According to the Schengen rules, the German border guard should have stamped your passport when you arrived, irrespective of you having a long-stay visa. But the consequences for you of not having the stamp are small or nonexistent.
In general the Schengen system depends on entry/exit stamps for documenting how long a traveler has been in the Area, and verifying that he complies with the 90/180 day rule. (There is not currently a common database of entrances and exits that can replace this). However, in your case since you have a long-stay visa, the stamps can't be used for that purpose anyway, since days you spend in Germany under the visa are exempt from the 90-day count. And you never get stamps while traveling between the Schengen countries, so enforcing the 90/180 rule for foreigners with long-stay visas is up to the honor system and extrinsic evidence anyway.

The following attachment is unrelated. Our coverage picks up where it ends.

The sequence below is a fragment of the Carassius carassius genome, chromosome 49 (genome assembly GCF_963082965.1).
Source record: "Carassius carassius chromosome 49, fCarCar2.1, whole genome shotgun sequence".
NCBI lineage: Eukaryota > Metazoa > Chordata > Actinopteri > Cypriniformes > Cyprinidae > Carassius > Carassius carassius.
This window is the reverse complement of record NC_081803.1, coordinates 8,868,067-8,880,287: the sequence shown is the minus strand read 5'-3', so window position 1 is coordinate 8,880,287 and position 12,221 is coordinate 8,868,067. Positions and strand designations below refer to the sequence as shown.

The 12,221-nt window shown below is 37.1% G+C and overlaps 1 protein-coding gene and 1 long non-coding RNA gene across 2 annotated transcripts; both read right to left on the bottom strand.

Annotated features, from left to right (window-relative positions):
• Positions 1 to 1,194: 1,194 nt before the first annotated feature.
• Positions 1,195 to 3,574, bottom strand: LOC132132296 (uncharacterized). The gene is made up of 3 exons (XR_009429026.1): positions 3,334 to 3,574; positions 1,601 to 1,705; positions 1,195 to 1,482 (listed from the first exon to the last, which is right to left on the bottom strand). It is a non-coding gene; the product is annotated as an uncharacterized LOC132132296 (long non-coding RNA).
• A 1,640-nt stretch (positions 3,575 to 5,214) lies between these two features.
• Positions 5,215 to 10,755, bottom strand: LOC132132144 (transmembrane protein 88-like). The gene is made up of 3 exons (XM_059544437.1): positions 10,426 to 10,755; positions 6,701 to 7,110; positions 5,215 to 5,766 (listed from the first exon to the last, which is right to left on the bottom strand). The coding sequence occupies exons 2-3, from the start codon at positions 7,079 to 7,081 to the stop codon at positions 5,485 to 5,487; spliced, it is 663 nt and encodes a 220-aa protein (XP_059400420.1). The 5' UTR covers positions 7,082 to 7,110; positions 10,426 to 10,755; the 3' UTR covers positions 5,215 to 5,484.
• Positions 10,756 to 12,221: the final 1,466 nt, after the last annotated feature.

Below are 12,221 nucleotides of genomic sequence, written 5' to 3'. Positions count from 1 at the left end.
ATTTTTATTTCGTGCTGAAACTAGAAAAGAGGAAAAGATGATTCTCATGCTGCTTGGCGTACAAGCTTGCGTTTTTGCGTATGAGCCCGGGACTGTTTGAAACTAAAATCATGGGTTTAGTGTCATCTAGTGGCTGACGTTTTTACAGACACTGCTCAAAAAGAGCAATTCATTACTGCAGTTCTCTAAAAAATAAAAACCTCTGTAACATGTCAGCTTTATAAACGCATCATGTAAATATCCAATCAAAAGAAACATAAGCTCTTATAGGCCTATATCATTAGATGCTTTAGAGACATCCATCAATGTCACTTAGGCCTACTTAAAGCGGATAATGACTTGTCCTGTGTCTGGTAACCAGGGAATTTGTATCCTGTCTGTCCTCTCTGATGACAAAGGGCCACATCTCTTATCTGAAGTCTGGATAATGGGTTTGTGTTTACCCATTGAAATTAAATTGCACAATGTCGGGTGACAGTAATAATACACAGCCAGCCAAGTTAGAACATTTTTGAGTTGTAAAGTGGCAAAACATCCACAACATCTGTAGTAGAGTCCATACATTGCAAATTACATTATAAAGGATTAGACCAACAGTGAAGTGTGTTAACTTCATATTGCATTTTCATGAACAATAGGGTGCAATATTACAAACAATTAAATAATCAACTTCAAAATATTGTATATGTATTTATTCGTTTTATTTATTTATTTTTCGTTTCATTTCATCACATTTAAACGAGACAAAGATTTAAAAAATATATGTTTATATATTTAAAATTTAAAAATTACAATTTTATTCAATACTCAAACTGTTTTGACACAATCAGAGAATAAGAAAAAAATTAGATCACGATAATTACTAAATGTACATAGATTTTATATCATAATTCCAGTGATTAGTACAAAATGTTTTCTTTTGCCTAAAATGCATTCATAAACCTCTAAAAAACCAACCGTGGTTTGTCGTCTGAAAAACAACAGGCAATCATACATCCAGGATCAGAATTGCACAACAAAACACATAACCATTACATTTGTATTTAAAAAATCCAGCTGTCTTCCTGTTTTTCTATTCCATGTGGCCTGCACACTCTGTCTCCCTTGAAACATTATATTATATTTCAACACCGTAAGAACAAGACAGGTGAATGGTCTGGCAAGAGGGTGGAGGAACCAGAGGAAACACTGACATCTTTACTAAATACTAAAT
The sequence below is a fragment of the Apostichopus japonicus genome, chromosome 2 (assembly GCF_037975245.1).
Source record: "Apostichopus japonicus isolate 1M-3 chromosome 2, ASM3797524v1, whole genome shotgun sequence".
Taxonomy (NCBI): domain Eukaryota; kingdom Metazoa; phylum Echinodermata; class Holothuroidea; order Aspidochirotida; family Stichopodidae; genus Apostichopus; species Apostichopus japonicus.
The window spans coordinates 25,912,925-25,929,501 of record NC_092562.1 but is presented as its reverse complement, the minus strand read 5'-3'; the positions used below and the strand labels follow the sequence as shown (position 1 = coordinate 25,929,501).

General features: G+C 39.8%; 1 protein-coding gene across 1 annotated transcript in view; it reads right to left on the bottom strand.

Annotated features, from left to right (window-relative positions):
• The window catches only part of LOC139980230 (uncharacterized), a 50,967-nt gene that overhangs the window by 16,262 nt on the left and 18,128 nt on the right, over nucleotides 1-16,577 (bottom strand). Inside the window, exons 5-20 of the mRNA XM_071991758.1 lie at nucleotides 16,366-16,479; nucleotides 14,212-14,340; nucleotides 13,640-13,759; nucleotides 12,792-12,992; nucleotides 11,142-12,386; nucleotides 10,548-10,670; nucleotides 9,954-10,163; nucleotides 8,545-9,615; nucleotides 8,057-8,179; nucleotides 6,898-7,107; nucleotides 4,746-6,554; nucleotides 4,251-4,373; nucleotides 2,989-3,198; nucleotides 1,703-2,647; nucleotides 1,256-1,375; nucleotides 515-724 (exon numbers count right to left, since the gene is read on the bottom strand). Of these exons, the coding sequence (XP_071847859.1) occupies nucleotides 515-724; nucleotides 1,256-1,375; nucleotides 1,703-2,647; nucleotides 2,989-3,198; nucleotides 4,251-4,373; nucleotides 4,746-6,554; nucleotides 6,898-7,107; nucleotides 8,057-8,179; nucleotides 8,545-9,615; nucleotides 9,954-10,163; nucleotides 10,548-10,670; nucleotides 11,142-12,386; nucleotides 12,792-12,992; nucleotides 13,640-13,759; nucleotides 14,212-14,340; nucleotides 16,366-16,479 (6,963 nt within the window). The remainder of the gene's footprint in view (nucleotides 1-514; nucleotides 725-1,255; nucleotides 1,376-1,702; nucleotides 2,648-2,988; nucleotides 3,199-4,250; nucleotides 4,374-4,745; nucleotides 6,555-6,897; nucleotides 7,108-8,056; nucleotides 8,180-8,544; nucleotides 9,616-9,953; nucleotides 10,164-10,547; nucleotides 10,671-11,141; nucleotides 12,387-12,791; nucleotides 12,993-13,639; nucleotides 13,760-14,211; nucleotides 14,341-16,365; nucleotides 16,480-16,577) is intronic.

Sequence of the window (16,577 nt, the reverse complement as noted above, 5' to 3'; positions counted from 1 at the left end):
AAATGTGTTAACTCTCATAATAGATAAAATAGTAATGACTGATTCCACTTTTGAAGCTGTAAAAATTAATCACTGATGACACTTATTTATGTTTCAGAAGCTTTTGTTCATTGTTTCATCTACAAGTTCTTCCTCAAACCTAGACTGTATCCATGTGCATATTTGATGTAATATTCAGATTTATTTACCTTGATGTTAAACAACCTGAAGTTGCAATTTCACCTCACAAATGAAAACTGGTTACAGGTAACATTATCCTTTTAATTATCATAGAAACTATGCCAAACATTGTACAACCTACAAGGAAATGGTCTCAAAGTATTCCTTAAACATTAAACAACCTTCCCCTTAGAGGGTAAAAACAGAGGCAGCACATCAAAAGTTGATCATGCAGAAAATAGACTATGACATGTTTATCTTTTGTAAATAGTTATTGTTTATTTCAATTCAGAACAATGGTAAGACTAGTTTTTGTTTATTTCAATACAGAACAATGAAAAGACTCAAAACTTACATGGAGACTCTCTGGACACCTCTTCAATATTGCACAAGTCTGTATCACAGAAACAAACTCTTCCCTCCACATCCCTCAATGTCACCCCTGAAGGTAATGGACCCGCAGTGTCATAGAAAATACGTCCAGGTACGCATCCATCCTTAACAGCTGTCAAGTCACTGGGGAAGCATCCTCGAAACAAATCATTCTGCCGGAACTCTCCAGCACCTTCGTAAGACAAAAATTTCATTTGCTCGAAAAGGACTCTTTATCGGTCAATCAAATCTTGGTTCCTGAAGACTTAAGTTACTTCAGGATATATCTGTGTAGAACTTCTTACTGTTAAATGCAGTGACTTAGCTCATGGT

As Aganju says, you might be able to reduce practical troubles by holding on to boarding passes or other documentation for when you traveled. Most likely this documentation will never even be demanded of you, though, since your current status is in effect independently of when you arrived in the Schengen area.